Hold on to your hats. Sun Microsystems
The upshot? Microsoft will pay Sun a $1.6 billion settlement fee related to the lawsuit, which was about Sun's Java software; there will be a "broad cooperation agreement" between the two longtime technology rivals. The high-profile lawsuit lodged by Sun against Microsoft has been linked to the latter company's antitrust problems -- including the recent skirmishes with the European Union.
Although a figure like $1.6 billion may boggle the mind, for Microsoft, it's not that big a deal. After all, the company sits on more than $50 billion in cash, stashed for issues such as this one. So, settling what surely has been a thorn in its side certainly calls for a bit of relief.
But what of Sun? It claims that the customer wins now. Both companies say more details are forthcoming on their "new relationship." Whatever that means, investors seem bullish now that Sun is no longer distracted by the lawsuit, nor saddled with the legal fees -- and it gets much-needed cash in its coffers. But for many investors, the most important question seems to be: Will it be able to get back to business?
Coinciding with the news of the settlement is word that Sun will cut 9% of its workers (that's 3,300 eclipsed laborers) due to continued weak sales. In fact, Sun said it's expecting to post a steep loss, as well as a 7% drop in sales. While the "new relationship" between Microsoft and Sun and the compatibility between the Java and .NET standards are good things, whether this saves the day for Sun is hardly a question with an easy answer.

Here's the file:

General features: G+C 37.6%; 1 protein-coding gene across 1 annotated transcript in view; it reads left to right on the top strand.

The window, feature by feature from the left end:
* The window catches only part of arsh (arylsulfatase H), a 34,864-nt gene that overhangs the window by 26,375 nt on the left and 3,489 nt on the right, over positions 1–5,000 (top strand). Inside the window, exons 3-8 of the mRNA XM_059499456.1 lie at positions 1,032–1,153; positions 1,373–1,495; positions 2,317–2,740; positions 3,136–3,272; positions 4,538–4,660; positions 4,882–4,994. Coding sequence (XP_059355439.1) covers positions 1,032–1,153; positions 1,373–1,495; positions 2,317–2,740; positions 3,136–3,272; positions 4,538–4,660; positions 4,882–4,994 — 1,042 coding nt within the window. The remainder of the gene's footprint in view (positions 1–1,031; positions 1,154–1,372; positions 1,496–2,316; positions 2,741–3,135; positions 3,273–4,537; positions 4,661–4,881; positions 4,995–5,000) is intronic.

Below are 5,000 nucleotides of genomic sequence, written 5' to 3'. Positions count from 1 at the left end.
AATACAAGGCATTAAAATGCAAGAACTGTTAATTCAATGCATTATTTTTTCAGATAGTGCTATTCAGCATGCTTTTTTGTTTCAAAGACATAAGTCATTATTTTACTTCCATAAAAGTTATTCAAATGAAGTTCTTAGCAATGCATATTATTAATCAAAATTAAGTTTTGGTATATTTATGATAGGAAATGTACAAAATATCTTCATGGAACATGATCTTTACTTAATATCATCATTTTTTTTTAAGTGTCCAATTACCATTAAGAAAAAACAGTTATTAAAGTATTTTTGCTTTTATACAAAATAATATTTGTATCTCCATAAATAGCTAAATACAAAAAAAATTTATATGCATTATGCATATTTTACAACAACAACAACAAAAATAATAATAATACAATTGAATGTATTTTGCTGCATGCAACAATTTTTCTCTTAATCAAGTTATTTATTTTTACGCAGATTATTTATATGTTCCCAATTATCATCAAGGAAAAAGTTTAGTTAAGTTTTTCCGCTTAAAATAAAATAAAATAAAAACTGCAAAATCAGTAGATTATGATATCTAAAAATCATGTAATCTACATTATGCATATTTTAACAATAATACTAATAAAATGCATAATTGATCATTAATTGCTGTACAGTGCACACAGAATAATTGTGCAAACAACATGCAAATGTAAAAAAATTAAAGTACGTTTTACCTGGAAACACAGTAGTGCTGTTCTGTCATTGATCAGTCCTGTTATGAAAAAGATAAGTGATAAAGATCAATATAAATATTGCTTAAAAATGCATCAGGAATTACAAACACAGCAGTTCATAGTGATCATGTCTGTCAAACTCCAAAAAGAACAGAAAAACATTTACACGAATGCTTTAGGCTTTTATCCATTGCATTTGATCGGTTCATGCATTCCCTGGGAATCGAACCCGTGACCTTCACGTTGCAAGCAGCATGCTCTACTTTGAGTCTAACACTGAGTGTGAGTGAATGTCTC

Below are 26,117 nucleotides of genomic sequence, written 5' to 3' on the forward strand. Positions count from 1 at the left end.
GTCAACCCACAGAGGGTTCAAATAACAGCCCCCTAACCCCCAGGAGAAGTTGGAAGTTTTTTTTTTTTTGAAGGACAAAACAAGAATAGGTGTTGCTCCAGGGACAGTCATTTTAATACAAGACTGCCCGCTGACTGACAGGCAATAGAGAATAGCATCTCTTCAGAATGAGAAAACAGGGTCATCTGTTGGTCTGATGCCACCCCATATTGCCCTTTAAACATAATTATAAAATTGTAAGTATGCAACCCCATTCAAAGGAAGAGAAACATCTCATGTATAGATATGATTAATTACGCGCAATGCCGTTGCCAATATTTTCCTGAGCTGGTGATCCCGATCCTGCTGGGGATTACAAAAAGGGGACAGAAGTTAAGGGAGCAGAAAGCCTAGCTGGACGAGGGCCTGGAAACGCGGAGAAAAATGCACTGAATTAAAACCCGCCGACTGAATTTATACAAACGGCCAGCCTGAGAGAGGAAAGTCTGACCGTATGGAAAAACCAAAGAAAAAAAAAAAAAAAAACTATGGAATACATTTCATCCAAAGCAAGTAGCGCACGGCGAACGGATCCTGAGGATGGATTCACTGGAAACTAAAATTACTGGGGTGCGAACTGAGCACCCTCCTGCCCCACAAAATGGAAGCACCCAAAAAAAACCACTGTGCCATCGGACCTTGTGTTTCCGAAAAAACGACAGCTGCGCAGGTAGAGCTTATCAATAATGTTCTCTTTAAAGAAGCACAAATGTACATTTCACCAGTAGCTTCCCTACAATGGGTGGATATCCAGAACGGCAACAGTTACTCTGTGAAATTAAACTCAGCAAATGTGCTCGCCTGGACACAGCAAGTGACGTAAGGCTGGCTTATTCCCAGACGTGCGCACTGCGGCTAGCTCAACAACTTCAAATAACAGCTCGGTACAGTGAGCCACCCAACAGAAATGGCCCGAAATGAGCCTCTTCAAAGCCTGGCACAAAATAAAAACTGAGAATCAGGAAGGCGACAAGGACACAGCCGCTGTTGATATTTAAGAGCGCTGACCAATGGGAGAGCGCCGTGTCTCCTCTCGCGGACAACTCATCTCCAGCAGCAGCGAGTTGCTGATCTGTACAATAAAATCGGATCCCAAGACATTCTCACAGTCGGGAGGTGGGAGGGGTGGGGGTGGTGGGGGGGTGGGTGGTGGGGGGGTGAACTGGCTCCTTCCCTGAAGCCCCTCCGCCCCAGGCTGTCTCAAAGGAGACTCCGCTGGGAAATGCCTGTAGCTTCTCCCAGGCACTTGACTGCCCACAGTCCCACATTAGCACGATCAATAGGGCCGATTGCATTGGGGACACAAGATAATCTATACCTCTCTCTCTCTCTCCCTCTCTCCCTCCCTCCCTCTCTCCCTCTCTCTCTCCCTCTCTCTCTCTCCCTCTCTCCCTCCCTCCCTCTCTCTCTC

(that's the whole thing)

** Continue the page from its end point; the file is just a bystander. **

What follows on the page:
However, Fool contributor Tim Beyers brought up an excellent point during discussion on this breaking news today -- the need for a kinder and gentler Scott McNealy, considering many have wondered if all the anti-Microsoft sentiment ultimately crippled Sun.
For example, think of the improved outlook for Apple
Sometimes, in business, one of the most important rules of survival may be to swallow one's pride and decide, "If you can't beat 'em, join 'em."